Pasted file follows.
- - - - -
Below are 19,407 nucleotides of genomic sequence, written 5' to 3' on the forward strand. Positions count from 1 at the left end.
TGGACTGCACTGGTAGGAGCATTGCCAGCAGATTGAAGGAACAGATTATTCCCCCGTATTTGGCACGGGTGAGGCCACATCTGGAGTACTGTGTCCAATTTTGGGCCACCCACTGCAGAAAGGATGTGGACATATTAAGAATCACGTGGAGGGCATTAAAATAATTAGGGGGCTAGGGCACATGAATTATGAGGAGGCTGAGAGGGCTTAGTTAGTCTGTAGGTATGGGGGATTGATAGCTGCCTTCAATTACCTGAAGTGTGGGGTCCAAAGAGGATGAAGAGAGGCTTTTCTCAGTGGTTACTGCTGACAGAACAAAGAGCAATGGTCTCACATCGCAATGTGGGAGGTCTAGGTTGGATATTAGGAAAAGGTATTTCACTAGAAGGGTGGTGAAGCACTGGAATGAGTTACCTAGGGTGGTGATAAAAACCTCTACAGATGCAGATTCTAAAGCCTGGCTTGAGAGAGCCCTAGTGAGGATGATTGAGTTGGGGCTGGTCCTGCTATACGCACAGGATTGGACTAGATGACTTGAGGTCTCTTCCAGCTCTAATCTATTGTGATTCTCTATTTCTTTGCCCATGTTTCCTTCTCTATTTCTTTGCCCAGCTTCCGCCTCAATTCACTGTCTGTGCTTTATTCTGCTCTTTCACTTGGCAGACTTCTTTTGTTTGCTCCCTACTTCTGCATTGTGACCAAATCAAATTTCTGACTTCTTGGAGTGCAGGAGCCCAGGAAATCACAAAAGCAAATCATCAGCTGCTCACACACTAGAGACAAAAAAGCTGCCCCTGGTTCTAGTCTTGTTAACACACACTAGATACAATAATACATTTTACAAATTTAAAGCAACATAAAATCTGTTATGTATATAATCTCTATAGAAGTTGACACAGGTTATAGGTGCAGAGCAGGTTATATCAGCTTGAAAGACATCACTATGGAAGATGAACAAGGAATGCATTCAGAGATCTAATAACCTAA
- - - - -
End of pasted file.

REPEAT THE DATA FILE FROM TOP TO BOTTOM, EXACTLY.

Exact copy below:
Below are 19,407 nucleotides of genomic sequence, written 5' to 3' on the forward strand. Positions count from 1 at the left end.
TGGACTGCACTGGTAGGAGCATTGCCAGCAGATTGAAGGAACAGATTATTCCCCCGTATTTGGCACGGGTGAGGCCACATCTGGAGTACTGTGTCCAATTTTGGGCCACCCACTGCAGAAAGGATGTGGACATATTAAGAATCACGTGGAGGGCATTAAAATAATTAGGGGGCTAGGGCACATGAATTATGAGGAGGCTGAGAGGGCTTAGTTAGTCTGTAGGTATGGGGGATTGATAGCTGCCTTCAATTACCTGAAGTGTGGGGTCCAAAGAGGATGAAGAGAGGCTTTTCTCAGTGGTTACTGCTGACAGAACAAAGAGCAATGGTCTCACATCGCAATGTGGGAGGTCTAGGTTGGATATTAGGAAAAGGTATTTCACTAGAAGGGTGGTGAAGCACTGGAATGAGTTACCTAGGGTGGTGATAAAAACCTCTACAGATGCAGATTCTAAAGCCTGGCTTGAGAGAGCCCTAGTGAGGATGATTGAGTTGGGGCTGGTCCTGCTATACGCACAGGATTGGACTAGATGACTTGAGGTCTCTTCCAGCTCTAATCTATTGTGATTCTCTATTTCTTTGCCCATGTTTCCTTCTCTATTTCTTTGCCCAGCTTCCGCCTCAATTCACTGTCTGTGCTTTATTCTGCTCTTTCACTTGGCAGACTTCTTTTGTTTGCTCCCTACTTCTGCATTGTGACCAAATCAAATTTCTGACTTCTTGGAGTGCAGGAGCCCAGGAAATCACAAAAGCAAATCATCAGCTGCTCACACACTAGAGACAAAAAAGCTGCCCCTGGTTCTAGTCTTGTTAACACACACTAGATACAATAATACATTTTACAAATTTAAAGCAACATAAAATCTGTTATGTATATAATCTCTATAGAAGTTGACACAGGTTATAGGTGCAGAGCAGGTTATATCAGCTTGAAAGACATCACTATGGAAGATGAACAAGGAATGCATTCAGAGATCTAATAACCTAA